BLM Camping—Balancing ‘Off the Grid’ with RV Comfort

Does the wild call to you, tempting you to come find the places where mountains, coastlines and forests surround your campsite? Does that mean giving up the comforts you’ve found while RV camping? Good news—there’s a way to combine your love of wild places with the convenience of RV travel. Developed campsites on BLM lands help you balance the ‘off the grid’ experience with RV convenience.

But how do you find that happy medium, the campsites tucked away among the trees, along the shore or on a mountainside, that accommodate RV camping? A good place to start is at the Bureau of Land Management website, where you’ll find a map of public lands and a guide to recreational opportunities.

We’re going to be sharing more in future blog posts about special places where you can camp on public land. For now, let’s take a quick look at the kinds of places where the Bureau of Land Management has created opportunities for camping and other outdoor recreation.

From Alaska to Arizona, Colorado to California, the BLM manages wild and scenic rivers, wilderness areas and national monuments. Some of these locations are set aside to allow study of eco-systems, some are preserved to allow outstanding outdoor recreation, still others center around preserving the habitats of threatened species.

These public lands surround more than five thousand miles of national scenic and historic trails. They’re home to more than two hundred protected wilderness rivers and national monuments as varied as the Grand Canyon and the California coast.

San Juan Islands WA

San Juan Islands WA

No matter which type of wilderness experience you’re hoping for, there’s a way to bring along the comfort of RV travel, if you do your homework. You won’t be camping in a paved campsite complete with full hook-ups, but you will be as close as it gets to the natural wonders of the American West.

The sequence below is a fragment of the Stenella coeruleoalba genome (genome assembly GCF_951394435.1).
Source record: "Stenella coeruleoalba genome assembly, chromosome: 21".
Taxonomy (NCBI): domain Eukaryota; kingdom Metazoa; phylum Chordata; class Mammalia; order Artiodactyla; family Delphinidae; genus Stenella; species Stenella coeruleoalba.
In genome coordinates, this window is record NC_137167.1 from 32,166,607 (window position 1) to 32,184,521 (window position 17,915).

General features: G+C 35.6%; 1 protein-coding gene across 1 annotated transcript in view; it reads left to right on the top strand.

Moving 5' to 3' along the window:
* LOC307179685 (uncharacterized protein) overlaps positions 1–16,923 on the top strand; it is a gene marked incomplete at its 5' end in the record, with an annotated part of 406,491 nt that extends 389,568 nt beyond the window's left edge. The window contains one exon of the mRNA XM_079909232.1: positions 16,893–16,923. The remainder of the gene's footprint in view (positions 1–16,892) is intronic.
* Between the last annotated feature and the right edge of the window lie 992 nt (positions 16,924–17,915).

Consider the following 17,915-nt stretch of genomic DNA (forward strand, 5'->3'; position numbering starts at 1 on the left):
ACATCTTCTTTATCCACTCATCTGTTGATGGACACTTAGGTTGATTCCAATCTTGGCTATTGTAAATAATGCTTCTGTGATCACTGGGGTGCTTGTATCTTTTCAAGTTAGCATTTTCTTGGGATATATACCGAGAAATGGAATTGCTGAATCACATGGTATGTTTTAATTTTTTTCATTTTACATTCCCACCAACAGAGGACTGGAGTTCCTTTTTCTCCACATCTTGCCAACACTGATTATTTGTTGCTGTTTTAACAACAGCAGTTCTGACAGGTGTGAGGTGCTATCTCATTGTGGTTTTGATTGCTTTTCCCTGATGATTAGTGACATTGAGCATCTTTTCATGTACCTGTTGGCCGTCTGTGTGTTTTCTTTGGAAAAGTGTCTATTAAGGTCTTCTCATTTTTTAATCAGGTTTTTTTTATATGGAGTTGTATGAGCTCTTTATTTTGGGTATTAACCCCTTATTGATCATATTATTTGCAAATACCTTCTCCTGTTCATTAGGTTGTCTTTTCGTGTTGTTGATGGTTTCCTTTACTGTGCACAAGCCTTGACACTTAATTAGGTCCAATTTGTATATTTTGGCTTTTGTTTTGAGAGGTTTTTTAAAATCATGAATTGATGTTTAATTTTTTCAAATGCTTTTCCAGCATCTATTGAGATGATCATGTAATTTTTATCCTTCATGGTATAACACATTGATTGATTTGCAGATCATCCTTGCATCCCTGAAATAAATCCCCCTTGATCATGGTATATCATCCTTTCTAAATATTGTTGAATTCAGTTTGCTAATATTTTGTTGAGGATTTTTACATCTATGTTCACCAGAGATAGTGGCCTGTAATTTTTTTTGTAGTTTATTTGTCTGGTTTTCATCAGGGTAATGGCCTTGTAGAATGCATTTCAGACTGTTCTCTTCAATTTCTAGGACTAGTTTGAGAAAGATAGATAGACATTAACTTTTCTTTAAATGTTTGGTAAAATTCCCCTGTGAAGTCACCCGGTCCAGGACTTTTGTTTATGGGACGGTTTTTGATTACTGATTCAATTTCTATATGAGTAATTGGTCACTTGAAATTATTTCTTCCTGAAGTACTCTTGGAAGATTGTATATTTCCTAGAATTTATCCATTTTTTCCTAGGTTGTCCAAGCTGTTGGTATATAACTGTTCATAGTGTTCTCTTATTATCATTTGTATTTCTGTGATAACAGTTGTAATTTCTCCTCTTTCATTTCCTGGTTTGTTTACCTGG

Tips for BLM RV Camping

To completely enjoy your experience ‘off the grid’ camping on public lands, it’s important to follow the guidelines that are consistent for most of these wilderness areas. Here are the basics:

* Leave no Trace – in other words, pack out what you bring in, don’t leave trash and leave the campsites, trails and waterways as you found them.

* Follow Posted Restrictions – for example, if bear boxes are required at all campsites, make sure you have them for food and scented items. Same goes for rules governing where pets are allowed. Motorized vehicles such as RVs or tow vehicles aren’t allowed in all wilderness areas, so be sure you know the rules before you drive through. Ignoring posted restrictions like these can endanger you, other campers and the wilderness environment.

* Stay Aware of Fire Conditions – Smart campers check for up-to-date conditions where they’ll be camping, so they know if it’s safe to start a campfire or if there is heightened fire danger in the area.

* Camp Only Where it’s Allowed – By using the BLM website or contacting their regional offices, you can obtain maps that show both developed campsites and places

where dispersed camping is allowed. Make sure you know the rules about parking near water sources, roads and natural features.

* Prepare for ‘Off the Grid’ Camping – For the most comfortable camping possible, prepare ahead by emptying waste water tanks, carrying sufficient water for your trip (don’t assume potable water will be available), whether generators are allowed and if weather extremes are possible.

* Know How Long You’re Allowed to Stay – The typical limit on camping at a specific campground or dispersed camping area is fourteen days, so if you’re planning a longer trip, make plans to move to another area, if allowed within the management area.

Camping away from it all, in vast wilderness areas managed by the Bureau of Land Management, can open a whole new outdoor experience for RV travelers. Don’t miss your chance to find your own balance between camping ‘off the grid’ and enjoying all the comforts of traveling by RV.

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